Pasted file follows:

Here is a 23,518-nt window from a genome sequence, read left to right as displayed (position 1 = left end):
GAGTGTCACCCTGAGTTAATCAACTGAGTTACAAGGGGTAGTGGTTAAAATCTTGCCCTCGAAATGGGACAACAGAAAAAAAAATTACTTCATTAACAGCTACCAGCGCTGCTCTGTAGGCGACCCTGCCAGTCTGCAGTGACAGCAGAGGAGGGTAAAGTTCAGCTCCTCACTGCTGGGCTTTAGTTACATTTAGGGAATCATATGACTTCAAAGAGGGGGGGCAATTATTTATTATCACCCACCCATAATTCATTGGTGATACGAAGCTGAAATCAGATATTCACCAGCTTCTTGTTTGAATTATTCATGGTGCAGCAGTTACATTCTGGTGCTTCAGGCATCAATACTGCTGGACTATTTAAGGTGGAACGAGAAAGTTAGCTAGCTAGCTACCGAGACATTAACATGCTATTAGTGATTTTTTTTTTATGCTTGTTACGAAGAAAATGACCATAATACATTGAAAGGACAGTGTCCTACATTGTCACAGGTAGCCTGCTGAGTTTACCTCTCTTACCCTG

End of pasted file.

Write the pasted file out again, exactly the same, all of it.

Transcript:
Here is a 23,518-nt window from a genome sequence, read left to right as displayed (position 1 = left end):
GAGTGTCACCCTGAGTTAATCAACTGAGTTACAAGGGGTAGTGGTTAAAATCTTGCCCTCGAAATGGGACAACAGAAAAAAAAATTACTTCATTAACAGCTACCAGCGCTGCTCTGTAGGCGACCCTGCCAGTCTGCAGTGACAGCAGAGGAGGGTAAAGTTCAGCTCCTCACTGCTGGGCTTTAGTTACATTTAGGGAATCATATGACTTCAAAGAGGGGGGGCAATTATTTATTATCACCCACCCATAATTCATTGGTGATACGAAGCTGAAATCAGATATTCACCAGCTTCTTGTTTGAATTATTCATGGTGCAGCAGTTACATTCTGGTGCTTCAGGCATCAATACTGCTGGACTATTTAAGGTGGAACGAGAAAGTTAGCTAGCTAGCTACCGAGACATTAACATGCTATTAGTGATTTTTTTTTTATGCTTGTTACGAAGAAAATGACCATAATACATTGAAAGGACAGTGTCCTACATTGTCACAGGTAGCCTGCTGAGTTTACCTCTCTTACCCTG